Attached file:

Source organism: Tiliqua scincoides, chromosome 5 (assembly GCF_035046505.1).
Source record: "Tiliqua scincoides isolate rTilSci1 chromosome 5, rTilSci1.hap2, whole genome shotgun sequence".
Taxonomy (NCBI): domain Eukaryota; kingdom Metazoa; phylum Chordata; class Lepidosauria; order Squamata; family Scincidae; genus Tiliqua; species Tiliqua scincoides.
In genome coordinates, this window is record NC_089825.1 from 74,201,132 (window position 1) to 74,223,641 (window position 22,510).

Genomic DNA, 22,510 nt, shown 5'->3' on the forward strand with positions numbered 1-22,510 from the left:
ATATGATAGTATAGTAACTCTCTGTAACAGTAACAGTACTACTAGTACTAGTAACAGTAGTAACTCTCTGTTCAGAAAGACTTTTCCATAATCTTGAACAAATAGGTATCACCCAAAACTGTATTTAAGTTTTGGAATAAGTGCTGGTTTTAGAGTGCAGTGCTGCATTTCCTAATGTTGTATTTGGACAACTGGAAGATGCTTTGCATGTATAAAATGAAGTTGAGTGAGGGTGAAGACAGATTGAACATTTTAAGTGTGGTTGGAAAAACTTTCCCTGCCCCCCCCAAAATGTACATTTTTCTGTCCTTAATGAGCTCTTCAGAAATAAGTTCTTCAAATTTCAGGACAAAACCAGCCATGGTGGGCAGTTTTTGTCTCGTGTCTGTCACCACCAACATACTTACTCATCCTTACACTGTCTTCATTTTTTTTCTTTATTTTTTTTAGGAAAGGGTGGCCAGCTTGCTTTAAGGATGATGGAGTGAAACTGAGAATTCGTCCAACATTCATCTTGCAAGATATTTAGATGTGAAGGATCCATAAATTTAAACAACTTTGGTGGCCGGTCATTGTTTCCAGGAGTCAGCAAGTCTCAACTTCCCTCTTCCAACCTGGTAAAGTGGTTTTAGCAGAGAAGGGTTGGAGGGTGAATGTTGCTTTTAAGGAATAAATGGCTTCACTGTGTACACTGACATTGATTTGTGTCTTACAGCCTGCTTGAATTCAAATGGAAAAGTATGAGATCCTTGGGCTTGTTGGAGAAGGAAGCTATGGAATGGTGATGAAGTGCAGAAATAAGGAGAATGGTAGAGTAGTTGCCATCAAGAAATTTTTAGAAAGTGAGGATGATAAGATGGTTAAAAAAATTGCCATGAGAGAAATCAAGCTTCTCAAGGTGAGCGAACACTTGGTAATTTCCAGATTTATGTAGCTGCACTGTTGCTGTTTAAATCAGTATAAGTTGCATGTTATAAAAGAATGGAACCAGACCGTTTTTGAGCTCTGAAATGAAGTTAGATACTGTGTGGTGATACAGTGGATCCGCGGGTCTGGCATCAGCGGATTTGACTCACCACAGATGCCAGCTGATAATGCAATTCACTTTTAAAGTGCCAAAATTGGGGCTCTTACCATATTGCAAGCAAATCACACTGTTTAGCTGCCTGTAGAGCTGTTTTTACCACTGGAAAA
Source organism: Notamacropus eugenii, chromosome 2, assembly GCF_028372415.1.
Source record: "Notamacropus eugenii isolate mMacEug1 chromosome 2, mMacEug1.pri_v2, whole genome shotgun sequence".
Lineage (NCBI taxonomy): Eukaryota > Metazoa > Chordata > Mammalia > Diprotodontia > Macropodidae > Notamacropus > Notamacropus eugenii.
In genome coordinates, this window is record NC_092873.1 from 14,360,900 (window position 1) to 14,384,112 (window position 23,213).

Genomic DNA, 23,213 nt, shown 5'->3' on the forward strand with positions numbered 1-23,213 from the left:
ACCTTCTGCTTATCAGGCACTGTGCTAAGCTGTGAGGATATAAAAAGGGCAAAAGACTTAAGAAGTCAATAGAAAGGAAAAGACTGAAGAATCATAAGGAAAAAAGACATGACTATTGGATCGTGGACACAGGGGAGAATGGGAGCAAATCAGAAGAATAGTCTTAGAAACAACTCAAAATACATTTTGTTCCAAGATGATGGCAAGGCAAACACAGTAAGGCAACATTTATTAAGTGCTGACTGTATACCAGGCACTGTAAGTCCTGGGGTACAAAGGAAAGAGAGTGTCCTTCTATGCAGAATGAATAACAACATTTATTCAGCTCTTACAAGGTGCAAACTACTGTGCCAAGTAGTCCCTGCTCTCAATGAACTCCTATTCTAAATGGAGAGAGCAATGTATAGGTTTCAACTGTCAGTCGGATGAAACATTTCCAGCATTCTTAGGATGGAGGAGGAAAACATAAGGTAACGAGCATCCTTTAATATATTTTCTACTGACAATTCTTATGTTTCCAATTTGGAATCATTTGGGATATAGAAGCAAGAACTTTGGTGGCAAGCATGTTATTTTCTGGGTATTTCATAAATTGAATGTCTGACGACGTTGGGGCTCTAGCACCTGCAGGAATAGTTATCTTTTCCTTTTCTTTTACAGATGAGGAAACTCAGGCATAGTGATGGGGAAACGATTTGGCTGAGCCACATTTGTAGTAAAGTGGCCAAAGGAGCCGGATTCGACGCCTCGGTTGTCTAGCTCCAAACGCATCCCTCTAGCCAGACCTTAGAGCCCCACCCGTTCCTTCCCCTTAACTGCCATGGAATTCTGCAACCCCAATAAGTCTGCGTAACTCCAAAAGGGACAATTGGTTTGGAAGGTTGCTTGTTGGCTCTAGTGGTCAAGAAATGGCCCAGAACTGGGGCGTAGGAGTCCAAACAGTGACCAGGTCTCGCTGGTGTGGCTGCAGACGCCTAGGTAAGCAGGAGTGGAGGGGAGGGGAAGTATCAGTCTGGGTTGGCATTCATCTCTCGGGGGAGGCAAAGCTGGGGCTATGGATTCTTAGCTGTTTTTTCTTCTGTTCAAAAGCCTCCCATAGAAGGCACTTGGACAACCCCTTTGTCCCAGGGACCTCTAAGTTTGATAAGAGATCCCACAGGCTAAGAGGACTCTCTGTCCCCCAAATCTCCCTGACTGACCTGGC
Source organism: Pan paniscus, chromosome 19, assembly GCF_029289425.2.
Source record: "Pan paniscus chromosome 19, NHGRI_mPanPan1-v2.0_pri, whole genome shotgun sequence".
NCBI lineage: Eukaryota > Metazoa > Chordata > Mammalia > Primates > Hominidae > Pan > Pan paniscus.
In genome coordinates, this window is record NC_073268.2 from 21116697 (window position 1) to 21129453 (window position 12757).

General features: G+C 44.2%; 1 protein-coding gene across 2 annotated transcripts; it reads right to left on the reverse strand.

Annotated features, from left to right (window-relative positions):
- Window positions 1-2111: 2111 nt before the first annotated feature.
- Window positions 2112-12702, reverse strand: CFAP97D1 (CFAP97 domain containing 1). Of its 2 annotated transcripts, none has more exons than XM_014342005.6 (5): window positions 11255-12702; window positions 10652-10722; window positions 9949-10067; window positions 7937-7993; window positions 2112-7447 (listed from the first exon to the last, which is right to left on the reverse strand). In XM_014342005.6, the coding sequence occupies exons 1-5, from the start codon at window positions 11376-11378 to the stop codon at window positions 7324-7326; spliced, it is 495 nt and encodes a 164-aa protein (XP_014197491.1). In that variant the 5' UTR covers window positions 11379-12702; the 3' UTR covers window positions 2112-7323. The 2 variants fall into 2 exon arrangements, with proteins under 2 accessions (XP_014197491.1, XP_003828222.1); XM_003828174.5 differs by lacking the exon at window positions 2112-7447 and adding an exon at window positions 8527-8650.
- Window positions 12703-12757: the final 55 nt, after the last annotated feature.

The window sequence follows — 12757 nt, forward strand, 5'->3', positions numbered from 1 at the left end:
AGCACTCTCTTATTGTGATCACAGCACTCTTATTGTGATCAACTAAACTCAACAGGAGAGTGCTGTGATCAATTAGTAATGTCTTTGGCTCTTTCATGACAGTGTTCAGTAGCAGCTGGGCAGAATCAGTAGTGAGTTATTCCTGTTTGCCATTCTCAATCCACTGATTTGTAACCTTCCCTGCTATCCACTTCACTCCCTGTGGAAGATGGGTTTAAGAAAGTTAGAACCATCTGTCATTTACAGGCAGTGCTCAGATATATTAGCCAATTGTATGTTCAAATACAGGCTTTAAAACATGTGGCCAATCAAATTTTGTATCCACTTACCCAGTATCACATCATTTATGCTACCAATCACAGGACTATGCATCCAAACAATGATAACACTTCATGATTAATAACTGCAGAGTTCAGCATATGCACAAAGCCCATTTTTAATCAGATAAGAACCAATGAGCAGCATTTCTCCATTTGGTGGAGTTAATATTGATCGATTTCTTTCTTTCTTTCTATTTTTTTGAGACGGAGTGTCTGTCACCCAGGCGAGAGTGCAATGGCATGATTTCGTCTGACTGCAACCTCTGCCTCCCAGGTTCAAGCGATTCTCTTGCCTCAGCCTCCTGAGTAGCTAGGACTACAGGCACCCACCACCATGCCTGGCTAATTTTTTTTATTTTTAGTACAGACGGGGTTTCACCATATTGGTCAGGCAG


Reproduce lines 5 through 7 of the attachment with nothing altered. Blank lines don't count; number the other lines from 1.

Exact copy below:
Genomic DNA, 22,510 nt, shown 5'->3' on the forward strand with positions numbered 1-22,510 from the left:
ATATGATAGTATAGTAACTCTCTGTAACAGTAACAGTACTACTAGTACTAGTAACAGTAGTAACTCTCTGTTCAGAAAGACTTTTCCATAATCTTGAACAAATAGGTATCACCCAAAACTGTATTTAAGTTTTGGAATAAGTGCTGGTTTTAGAGTGCAGTGCTGCATTTCCTAATGTTGTATTTGGACAACTGGAAGATGCTTTGCATGTATAAAATGAAGTTGAGTGAGGGTGAAGACAGATTGAACATTTTAAGTGTGGTTGGAAAAACTTTCCCTGCCCCCCCCAAAATGTACATTTTTCTGTCCTTAATGAGCTCTTCAGAAATAAGTTCTTCAAATTTCAGGACAAAACCAGCCATGGTGGGCAGTTTTTGTCTCGTGTCTGTCACCACCAACATACTTACTCATCCTTACACTGTCTTCATTTTTTTTCTTTATTTTTTTTAGGAAAGGGTGGCCAGCTTGCTTTAAGGATGATGGAGTGAAACTGAGAATTCGTCCAACATTCATCTTGCAAGATATTTAGATGTGAAGGATCCATAAATTTAAACAACTTTGGTGGCCGGTCATTGTTTCCAGGAGTCAGCAAGTCTCAACTTCCCTCTTCCAACCTGGTAAAGTGGTTTTAGCAGAGAAGGGTTGGAGGGTGAATGTTGCTTTTAAGGAATAAATGGCTTCACTGTGTACACTGACATTGATTTGTGTCTTACAGCCTGCTTGAATTCAAATGGAAAAGTATGAGATCCTTGGGCTTGTTGGAGAAGGAAGCTATGGAATGGTGATGAAGTGCAGAAATAAGGAGAATGGTAGAGTAGTTGCCATCAAGAAATTTTTAGAAAGTGAGGATGATAAGATGGTTAAAAAAATTGCCATGAGAGAAATCAAGCTTCTCAAGGTGAGCGAACACTTGGTAATTTCCAGATTTATGTAGCTGCACTGTTGCTGTTTAAATCAGTATAAGTTGCATGTTATAAAAGAATGGAACCAGACCGTTTTTGAGCTCTGAAATGAAGTTAGATACTGTGTGGTGATACAGTGGATCCGCGGGTCTGGCATCAGCGGATTTGACTCACCACAGATGCCAGCTGATAATGCAATTCACTTTTAAAGTGCCAAAATTGGGGCTCTTACCATATTGCAAGCAAATCACACTGTTTAGCTGCCTGTAGAGCTGTTTTTACCACTGGAAAA
Source organism: Notamacropus eugenii, chromosome 2, assembly GCF_028372415.1.